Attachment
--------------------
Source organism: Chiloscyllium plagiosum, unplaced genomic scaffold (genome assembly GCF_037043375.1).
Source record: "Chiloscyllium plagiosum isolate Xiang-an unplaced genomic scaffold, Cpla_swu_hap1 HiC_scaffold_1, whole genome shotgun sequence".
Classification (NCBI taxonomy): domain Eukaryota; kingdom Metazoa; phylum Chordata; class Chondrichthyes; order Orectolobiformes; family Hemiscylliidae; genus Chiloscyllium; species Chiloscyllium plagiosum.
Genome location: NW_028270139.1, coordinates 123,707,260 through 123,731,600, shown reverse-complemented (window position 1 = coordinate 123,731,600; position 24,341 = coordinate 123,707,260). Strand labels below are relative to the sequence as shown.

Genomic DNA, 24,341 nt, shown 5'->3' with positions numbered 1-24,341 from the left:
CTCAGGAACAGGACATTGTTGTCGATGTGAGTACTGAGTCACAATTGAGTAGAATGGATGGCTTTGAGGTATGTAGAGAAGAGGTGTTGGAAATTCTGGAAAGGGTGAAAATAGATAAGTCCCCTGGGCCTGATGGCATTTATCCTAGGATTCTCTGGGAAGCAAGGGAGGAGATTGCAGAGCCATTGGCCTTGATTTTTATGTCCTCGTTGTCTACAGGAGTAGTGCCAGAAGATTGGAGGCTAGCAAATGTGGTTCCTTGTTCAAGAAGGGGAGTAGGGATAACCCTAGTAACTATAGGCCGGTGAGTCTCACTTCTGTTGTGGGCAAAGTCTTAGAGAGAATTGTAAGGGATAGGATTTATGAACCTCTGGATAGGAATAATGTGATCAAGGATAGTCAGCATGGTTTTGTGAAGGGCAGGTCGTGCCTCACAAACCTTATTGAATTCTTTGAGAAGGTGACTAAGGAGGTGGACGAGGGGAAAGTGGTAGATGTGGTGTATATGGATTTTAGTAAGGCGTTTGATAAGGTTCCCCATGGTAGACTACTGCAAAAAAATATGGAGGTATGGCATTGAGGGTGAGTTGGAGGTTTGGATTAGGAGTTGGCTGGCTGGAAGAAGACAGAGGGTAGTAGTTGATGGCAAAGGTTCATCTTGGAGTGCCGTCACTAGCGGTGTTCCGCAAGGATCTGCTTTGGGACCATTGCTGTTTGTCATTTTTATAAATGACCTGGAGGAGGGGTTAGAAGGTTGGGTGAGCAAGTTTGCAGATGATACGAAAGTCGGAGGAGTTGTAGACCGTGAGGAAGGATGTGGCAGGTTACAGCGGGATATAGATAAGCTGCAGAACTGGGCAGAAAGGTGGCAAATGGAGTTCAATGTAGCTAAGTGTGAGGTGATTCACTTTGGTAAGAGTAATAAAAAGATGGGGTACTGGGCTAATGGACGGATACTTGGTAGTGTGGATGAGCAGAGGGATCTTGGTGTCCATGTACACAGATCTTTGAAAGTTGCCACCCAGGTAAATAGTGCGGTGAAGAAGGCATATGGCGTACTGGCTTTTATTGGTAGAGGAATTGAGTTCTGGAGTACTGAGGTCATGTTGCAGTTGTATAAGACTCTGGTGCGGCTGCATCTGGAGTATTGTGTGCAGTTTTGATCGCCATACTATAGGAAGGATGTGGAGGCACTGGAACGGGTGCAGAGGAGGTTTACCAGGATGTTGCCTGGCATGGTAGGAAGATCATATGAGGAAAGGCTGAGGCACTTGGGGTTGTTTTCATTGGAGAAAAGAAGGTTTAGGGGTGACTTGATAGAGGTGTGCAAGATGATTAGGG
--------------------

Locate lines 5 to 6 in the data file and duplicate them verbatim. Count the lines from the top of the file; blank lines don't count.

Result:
Genomic DNA, 24,341 nt, shown 5'->3' with positions numbered 1-24,341 from the left:
CTCAGGAACAGGACATTGTTGTCGATGTGAGTACTGAGTCACAATTGAGTAGAATGGATGGCTTTGAGGTATGTAGAGAAGAGGTGTTGGAAATTCTGGAAAGGGTGAAAATAGATAAGTCCCCTGGGCCTGATGGCATTTATCCTAGGATTCTCTGGGAAGCAAGGGAGGAGATTGCAGAGCCATTGGCCTTGATTTTTATGTCCTCGTTGTCTACAGGAGTAGTGCCAGAAGATTGGAGGCTAGCAAATGTGGTTCCTTGTTCAAGAAGGGGAGTAGGGATAACCCTAGTAACTATAGGCCGGTGAGTCTCACTTCTGTTGTGGGCAAAGTCTTAGAGAGAATTGTAAGGGATAGGATTTATGAACCTCTGGATAGGAATAATGTGATCAAGGATAGTCAGCATGGTTTTGTGAAGGGCAGGTCGTGCCTCACAAACCTTATTGAATTCTTTGAGAAGGTGACTAAGGAGGTGGACGAGGGGAAAGTGGTAGATGTGGTGTATATGGATTTTAGTAAGGCGTTTGATAAGGTTCCCCATGGTAGACTACTGCAAAAAAATATGGAGGTATGGCATTGAGGGTGAGTTGGAGGTTTGGATTAGGAGTTGGCTGGCTGGAAGAAGACAGAGGGTAGTAGTTGATGGCAAAGGTTCATCTTGGAGTGCCGTCACTAGCGGTGTTCCGCAAGGATCTGCTTTGGGACCATTGCTGTTTGTCATTTTTATAAATGACCTGGAGGAGGGGTTAGAAGGTTGGGTGAGCAAGTTTGCAGATGATACGAAAGTCGGAGGAGTTGTAGACCGTGAGGAAGGATGTGGCAGGTTACAGCGGGATATAGATAAGCTGCAGAACTGGGCAGAAAGGTGGCAAATGGAGTTCAATGTAGCTAAGTGTGAGGTGATTCACTTTGGTAAGAGTAATAAAAAGATGGGGTACTGGGCTAATGGACGGATACTTGGTAGTGTGGATGAGCAGAGGGATCTTGGTGTCCATGTACACAGATCTTTGAAAGTTGCCACCCAGGTAAATAGTGCGGTGAAGAAGGCATATGGCGTACTGGCTTTTATTGGTAGAGGAATTGAGTTCTGGAGTACTGAGGTCATGTTGCAGTTGTATAAGACTCTGGTGCGGCTGCATCTGGAGTATTGTGTGCAGTTTTGATCGCCATACTATAGGAAGGATGTGGAGGCACTGGAACGGGTGCAGAGGAGGTTTACCAGGATGTTGCCTGGCATGGTAGGAAGATCATATGAGGAAAGGCTGAGGCACTTGGGGTTGTTTTCATTGGAGAAAAGAAGGTTTAGGGGTGACTTGATAGAGGTGTGCAAGATGATTAGGG